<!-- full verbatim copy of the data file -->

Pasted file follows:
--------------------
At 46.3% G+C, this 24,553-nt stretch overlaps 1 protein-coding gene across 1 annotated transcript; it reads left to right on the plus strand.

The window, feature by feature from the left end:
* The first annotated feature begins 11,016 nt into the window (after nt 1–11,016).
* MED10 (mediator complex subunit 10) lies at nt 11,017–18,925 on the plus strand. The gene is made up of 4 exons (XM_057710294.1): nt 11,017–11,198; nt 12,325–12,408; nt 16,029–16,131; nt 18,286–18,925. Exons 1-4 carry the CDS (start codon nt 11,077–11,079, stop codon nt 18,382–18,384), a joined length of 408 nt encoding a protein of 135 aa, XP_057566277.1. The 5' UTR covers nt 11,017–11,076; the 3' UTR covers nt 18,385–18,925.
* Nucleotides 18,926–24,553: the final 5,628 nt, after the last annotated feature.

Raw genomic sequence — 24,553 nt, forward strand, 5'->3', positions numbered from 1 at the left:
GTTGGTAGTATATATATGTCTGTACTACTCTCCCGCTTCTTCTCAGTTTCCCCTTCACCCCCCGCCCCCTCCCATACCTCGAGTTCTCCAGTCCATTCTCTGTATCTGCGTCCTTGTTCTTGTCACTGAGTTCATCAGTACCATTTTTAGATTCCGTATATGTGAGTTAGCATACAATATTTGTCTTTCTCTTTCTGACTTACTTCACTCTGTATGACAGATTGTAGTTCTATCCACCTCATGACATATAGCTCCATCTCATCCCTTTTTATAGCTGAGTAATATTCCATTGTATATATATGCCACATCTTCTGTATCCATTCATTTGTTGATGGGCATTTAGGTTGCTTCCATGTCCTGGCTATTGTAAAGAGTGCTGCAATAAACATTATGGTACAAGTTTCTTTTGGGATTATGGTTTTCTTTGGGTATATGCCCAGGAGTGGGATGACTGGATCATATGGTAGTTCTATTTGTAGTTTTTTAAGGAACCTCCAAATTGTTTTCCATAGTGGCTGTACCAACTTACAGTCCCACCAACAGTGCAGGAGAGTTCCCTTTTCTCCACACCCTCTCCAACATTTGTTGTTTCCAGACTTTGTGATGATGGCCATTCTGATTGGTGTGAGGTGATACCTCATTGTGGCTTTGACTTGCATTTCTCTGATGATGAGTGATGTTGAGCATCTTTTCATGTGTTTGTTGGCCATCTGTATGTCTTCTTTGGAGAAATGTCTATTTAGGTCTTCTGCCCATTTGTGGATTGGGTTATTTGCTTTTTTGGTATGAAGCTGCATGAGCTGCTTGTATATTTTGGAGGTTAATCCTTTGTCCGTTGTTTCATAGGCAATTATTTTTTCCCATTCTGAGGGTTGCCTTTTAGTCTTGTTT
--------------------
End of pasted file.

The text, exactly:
At 46.3% G+C, this 24,553-nt stretch overlaps 1 protein-coding gene across 1 annotated transcript; it reads left to right on the plus strand.

The window, feature by feature from the left end:
* The first annotated feature begins 11,016 nt into the window (after nt 1–11,016).
* MED10 (mediator complex subunit 10) lies at nt 11,017–18,925 on the plus strand. The gene is made up of 4 exons (XM_057710294.1): nt 11,017–11,198; nt 12,325–12,408; nt 16,029–16,131; nt 18,286–18,925. Exons 1-4 carry the CDS (start codon nt 11,077–11,079, stop codon nt 18,382–18,384), a joined length of 408 nt encoding a protein of 135 aa, XP_057566277.1. The 5' UTR covers nt 11,017–11,076; the 3' UTR covers nt 18,385–18,925.
* Nucleotides 18,926–24,553: the final 5,628 nt, after the last annotated feature.

Raw genomic sequence — 24,553 nt, forward strand, 5'->3', positions numbered from 1 at the left:
GTTGGTAGTATATATATGTCTGTACTACTCTCCCGCTTCTTCTCAGTTTCCCCTTCACCCCCCGCCCCCTCCCATACCTCGAGTTCTCCAGTCCATTCTCTGTATCTGCGTCCTTGTTCTTGTCACTGAGTTCATCAGTACCATTTTTAGATTCCGTATATGTGAGTTAGCATACAATATTTGTCTTTCTCTTTCTGACTTACTTCACTCTGTATGACAGATTGTAGTTCTATCCACCTCATGACATATAGCTCCATCTCATCCCTTTTTATAGCTGAGTAATATTCCATTGTATATATATGCCACATCTTCTGTATCCATTCATTTGTTGATGGGCATTTAGGTTGCTTCCATGTCCTGGCTATTGTAAAGAGTGCTGCAATAAACATTATGGTACAAGTTTCTTTTGGGATTATGGTTTTCTTTGGGTATATGCCCAGGAGTGGGATGACTGGATCATATGGTAGTTCTATTTGTAGTTTTTTAAGGAACCTCCAAATTGTTTTCCATAGTGGCTGTACCAACTTACAGTCCCACCAACAGTGCAGGAGAGTTCCCTTTTCTCCACACCCTCTCCAACATTTGTTGTTTCCAGACTTTGTGATGATGGCCATTCTGATTGGTGTGAGGTGATACCTCATTGTGGCTTTGACTTGCATTTCTCTGATGATGAGTGATGTTGAGCATCTTTTCATGTGTTTGTTGGCCATCTGTATGTCTTCTTTGGAGAAATGTCTATTTAGGTCTTCTGCCCATTTGTGGATTGGGTTATTTGCTTTTTTGGTATGAAGCTGCATGAGCTGCTTGTATATTTTGGAGGTTAATCCTTTGTCCGTTGTTTCATAGGCAATTATTTTTTCCCATTCTGAGGGTTGCCTTTTAGTCTTGTTT